Introduction to Hund’s Rule
Aufbau principle tells us that the lowest energy orbitals get filled by electrons first. After the lower energy orbitals are filled, the electrons move on to higher energy orbitals. The problem with this rule is that it does not tell about the three 2p orbitals and the order that they will be filled in. According to Hund’s rule:
- Before the double occupation of any orbital, every orbital in the sub level is singly occupied.
- For the maximization of total spin, all electrons in a single occupancy orbital have the same spin.
An electron will not pair with another electron in a half-filled orbital as it has the ability to fill all its orbitals with similar energy. A large number of unpaired electrons are present in atoms which are at the ground state. If two electrons come in contact they would show the same behaviour as two magnets do. The electrons first try to get as far away from each other as possible before they have to pair up.
State Hund’s Rule
It states that:
1. In a sublevel, each orbital is singly occupied before it is doubly occupied.
2. The electrons present in singly occupied orbitals possess identical spin.
Explanation of Hund’s Rule
The electrons enter an empty orbital before pairing up. The electrons repel each other as they are negatively charged. The electrons do not share orbitals to reduce repulsion.
When we consider the second rule, the spins of unpaired electrons in singly occupied orbitals is the same. The initial electrons spin in the sub level decides what the spin of the other electrons would be. For instance, a carbon atom’s electron configuration would be 1s22s22p2. The same orbital will be occupied by the two 2s electrons although different orbitals will be occupied by the two 2p electrons in reference to Hund’s rule.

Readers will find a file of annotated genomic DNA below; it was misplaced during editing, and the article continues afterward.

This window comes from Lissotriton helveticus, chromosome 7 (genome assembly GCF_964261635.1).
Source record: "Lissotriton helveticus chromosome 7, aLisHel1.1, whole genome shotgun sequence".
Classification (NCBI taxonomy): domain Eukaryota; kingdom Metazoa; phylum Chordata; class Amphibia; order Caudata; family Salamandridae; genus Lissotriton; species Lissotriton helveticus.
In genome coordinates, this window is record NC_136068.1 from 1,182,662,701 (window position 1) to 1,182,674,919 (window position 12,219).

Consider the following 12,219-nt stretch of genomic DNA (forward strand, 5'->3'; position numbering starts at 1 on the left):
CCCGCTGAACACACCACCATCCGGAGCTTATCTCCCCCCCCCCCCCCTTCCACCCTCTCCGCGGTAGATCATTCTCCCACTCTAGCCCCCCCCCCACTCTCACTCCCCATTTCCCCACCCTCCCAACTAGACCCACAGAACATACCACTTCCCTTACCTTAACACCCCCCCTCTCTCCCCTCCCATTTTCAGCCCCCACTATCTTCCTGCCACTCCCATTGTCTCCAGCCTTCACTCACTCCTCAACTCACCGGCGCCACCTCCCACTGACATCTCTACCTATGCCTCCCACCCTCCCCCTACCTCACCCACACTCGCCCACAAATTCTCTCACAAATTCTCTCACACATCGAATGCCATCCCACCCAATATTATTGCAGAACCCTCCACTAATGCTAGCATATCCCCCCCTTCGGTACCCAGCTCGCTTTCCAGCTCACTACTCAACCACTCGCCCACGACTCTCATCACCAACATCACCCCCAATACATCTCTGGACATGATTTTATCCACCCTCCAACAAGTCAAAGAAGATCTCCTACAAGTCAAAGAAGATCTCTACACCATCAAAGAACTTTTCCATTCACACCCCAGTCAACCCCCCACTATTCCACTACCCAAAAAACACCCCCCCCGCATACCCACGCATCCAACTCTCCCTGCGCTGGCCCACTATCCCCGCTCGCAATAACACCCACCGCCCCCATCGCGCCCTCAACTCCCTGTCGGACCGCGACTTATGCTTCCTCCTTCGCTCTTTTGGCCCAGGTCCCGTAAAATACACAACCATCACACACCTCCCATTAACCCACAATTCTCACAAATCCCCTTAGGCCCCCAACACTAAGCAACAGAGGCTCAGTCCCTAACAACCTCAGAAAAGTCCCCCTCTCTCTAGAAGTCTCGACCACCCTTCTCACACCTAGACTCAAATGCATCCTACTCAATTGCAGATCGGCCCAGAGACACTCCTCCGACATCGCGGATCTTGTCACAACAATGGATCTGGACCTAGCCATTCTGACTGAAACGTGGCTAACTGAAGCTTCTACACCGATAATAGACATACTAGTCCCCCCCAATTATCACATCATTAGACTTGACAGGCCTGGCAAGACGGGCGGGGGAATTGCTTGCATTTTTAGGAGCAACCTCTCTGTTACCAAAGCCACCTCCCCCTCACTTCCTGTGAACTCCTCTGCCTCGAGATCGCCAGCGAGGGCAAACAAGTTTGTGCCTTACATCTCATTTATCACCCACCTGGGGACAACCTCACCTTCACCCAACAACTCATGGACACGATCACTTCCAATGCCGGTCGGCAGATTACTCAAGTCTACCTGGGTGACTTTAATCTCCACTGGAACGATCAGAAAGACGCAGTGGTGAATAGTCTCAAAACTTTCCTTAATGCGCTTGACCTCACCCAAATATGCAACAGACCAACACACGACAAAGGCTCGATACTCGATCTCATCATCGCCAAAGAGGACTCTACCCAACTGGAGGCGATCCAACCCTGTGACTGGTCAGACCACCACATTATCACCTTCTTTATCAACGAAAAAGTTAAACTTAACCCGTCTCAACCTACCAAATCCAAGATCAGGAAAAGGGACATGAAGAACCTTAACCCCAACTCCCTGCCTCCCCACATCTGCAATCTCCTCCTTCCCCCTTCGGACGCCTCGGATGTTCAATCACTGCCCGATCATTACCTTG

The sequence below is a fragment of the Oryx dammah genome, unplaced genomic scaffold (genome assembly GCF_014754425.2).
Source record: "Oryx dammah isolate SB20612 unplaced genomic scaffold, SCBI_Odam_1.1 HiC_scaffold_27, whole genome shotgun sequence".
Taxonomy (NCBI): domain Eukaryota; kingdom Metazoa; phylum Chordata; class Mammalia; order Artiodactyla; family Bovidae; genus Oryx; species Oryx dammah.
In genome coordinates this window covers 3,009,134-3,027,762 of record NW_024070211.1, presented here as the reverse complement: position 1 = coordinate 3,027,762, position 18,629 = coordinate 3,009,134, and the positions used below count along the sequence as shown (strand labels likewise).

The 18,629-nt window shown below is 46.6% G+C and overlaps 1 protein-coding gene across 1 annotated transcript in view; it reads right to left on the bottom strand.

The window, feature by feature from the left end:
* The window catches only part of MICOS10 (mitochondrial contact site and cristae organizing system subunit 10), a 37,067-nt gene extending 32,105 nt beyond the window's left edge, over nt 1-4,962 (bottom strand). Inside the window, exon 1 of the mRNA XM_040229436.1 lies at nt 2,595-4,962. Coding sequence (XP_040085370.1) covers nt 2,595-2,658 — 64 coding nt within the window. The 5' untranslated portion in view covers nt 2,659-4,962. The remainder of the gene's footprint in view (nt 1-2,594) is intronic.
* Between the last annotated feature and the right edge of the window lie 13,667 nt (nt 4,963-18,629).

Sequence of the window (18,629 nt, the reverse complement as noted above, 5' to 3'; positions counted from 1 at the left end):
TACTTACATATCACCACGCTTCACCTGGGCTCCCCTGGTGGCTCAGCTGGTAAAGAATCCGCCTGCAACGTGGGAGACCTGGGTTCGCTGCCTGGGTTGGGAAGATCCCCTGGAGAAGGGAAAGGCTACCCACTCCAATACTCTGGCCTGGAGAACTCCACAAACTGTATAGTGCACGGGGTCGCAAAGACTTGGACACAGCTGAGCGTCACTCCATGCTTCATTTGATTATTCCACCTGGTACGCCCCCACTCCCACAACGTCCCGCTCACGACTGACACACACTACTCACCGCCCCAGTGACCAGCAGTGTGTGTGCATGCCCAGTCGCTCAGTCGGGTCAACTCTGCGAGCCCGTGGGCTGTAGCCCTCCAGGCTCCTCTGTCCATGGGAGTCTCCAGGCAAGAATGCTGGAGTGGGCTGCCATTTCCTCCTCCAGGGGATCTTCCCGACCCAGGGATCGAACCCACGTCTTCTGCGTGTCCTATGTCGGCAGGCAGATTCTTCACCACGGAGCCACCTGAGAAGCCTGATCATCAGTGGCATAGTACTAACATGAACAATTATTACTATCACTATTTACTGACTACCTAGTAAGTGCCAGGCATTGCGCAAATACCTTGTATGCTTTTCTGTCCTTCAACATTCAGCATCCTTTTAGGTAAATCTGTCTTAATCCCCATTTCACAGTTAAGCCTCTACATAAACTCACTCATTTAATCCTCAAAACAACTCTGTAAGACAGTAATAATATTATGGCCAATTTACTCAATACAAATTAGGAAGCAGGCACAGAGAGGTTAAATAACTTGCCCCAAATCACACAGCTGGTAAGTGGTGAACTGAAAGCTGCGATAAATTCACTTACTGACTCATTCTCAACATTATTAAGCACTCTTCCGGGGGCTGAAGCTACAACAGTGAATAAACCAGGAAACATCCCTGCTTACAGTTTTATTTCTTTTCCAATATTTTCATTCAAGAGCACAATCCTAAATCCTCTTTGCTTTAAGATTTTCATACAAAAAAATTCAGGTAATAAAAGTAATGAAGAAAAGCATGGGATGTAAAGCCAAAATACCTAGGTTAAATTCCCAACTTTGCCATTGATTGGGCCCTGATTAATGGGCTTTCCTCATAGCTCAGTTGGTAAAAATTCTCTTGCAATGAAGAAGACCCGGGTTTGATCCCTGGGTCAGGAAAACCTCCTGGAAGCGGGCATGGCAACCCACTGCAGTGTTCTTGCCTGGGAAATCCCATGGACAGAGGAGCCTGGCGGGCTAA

Electron Configuration and its Purpose
The above image helps in understanding the electronic configuration and its purpose. The valence shells of two atoms that come in contact with each other will interact first. When valence shells are not full then the atom is least stable. The chemical characteristics of an element are largely dependent on the valence electrons. Similar chemical characteristics can be seen in elements that have similar valence numbers.
The stability can also be predicted by the electron configuration. When all the orbitals of an atom are full it is most stable. The orbitals that have full energy level are the most stable, for example, noble gases. These type of elements do not react with other elements.
Hund’s rule of maximum multiplicity
The rule states that, for a stated electron configuration, the greatest value of spin multiplicity has the lowest energy term. It says if two or more than two orbitals having the same amount of energy are unoccupied then the electrons will start occupying them individually before they fill them in pairs. It is a rule which depends on the observation of atomic spectra, that is helpful in predicting the ground state of a molecule or an atom with one or more than one open electronic shells. This rule was discovered in the year 1925 by Friedrich Hund.
Uses of Hund’s Rule:
It has wide applications in the following –
It is majorly used in atomic chemistry, quantum chemistry, and spectroscopy, etc.
Frequently asked questions:
1. What type of configurations violate Hund’s rule?
Ans: Every orbital of the same energy must have at least one electron which has identical spin before you deposit two in the same orbital.
2. Briefly explain the working of Hund’s rule.
Ans: As per its first rule, electrons before pairing up always enter an empty orbital. Since electrons are negatively charged particles they repel each other. When they occupy their orbitals they can easily minimize repulsion.
3. State Aufbau principle.
Ans: It states that in an atom’s ground state the electron enters the lowest energy orbital first and later the higher energy orbitals.